Hangover III sticks to film to remain visually consistent, so good on your comedy franchise for keeping things together Warner. Not so good on you Warner for having yet to lock down these film-based sources with their sagging compression methods. Hangover III carries competent bitrates, and yet at a glance, images spill over into a story of crumbling consistency. Grain drizzles over each frame and during pan shots, sticks to backgrounds unnaturally. AVC encoding is astoundingly unclean, and miniature artifacts eat away at fidelity.
To be clear, the film is afforded sharpness and fine detail. Close-ups resolve beautifully and render facial definition with purity. Source cinematography has a way of falling from focus while the rest of the feature plays nice. Exteriors are crisp and foliage is pristine. Late shots of Vegas are marvels too.
Black levels can cover ground, and they do during most of the night driven sequences on display here. True black is regularly achieved without a sag on shadow detail. Because of their dense appearance, blacks can manage grain too, sending it into the darkness and out of sight of this clumsy encode.
Much of Hangover II was blistered by pitiful orange and teal schemes, so credit again goes to the behind-the-scenes team for laying off. Sequences in Mexico and the opening Bangkok shots are the only ones to fall victim to fashionable color grading. Hangover III will stick to appealing primaries and dabble with warm flesh tones to keep itself brightly rich. It is important to note how the brighter hues break grain free and not with a subtle touch, so it is conflicted area of positivity.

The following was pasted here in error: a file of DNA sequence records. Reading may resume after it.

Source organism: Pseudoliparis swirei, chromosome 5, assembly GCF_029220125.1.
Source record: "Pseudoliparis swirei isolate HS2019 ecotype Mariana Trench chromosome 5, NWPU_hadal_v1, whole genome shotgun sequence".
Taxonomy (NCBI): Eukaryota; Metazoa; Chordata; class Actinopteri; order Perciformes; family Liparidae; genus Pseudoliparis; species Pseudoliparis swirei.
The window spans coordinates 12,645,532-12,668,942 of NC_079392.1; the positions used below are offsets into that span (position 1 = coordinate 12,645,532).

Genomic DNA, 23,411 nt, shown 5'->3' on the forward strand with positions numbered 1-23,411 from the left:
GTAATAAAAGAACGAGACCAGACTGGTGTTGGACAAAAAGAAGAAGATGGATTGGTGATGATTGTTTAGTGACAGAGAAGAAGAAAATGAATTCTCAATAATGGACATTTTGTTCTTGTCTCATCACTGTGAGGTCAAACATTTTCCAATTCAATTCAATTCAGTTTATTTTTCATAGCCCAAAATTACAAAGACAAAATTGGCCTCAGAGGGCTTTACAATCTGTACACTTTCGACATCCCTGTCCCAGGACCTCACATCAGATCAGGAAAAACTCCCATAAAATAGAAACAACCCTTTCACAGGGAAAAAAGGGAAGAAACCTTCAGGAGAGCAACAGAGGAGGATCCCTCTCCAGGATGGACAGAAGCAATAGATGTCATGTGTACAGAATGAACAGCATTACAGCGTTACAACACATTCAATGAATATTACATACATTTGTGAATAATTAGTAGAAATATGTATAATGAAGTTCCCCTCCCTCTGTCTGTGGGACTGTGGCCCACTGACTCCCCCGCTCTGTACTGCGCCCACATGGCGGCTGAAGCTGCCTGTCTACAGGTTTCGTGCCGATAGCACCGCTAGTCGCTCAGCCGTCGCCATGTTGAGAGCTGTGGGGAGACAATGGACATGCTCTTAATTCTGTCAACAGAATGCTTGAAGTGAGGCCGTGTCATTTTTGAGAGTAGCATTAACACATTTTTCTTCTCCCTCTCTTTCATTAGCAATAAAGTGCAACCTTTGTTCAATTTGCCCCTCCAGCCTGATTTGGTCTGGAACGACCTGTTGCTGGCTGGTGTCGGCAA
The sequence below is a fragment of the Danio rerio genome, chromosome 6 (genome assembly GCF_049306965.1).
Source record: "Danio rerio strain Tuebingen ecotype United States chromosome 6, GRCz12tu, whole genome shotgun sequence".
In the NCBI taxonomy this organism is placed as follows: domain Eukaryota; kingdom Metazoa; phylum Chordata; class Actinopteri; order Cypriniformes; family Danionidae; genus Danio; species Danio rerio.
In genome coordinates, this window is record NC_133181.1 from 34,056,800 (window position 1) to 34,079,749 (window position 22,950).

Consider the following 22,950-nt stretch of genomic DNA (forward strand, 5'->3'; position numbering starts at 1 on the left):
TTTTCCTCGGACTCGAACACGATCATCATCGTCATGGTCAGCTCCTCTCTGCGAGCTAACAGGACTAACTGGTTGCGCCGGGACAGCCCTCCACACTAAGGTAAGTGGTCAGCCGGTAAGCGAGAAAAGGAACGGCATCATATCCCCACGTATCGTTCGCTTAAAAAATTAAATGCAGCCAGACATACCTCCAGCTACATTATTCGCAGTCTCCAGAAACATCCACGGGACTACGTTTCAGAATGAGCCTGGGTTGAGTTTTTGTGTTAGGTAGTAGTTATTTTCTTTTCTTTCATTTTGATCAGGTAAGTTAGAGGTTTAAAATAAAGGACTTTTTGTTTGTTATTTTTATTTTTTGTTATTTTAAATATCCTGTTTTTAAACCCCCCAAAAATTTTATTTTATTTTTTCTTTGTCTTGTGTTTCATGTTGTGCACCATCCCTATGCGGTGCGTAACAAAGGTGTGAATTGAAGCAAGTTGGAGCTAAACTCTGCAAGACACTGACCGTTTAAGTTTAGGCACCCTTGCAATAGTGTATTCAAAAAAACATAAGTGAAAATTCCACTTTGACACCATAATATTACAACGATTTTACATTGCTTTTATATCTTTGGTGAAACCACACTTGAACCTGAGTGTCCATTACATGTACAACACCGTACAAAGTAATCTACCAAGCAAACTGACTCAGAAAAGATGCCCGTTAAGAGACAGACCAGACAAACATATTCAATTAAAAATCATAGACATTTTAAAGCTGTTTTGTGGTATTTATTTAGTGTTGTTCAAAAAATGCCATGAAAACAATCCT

Comedies traditionally wash themselves of audio design by default, but here lies the exception. Hangover III should not be glossed over for its immediate impact. The transition from prison to title logo is met with a tremendous burst of bass, rushed further into service inside of the sewer. Voice echoes, dripping water, and then a burst of rushing water create a flurry of appreciable audio to take in.
There are action scenes abound, from freeway scrape ups to gunshots or Las Vegas fountain landmarks firing off during Chow’s parachute sequence. An infusion of hip hop is beefy when it finds itself in the low-end, and design is often spacious. Ambiance is rich and mirrors locations to set characters in place. Imaging is precise and enjoyable while specific in its channel use. Enjoy this one.
Hangover III dishes 30 minutes of bonuses, nothing outright spectacular if consistently entertaining. The best here is Recasting Zach where a series of noted actors are brought in to read for the part of Alan. Wolfpack’s Wildest Stunts focuses on stunt work and actor’s fears. Pushing the Limits showcases the problems with kids and animals on set, or why you should never work with either.
The Real Chow is a faux documentary on Ken Jeong’s character… or is not just a character? Action Mash-up is a rapid fire selection of action scenes from the feature, pointless in a way few features achieve. Extended scenes are “meh,” and outtakes are quite entertaining.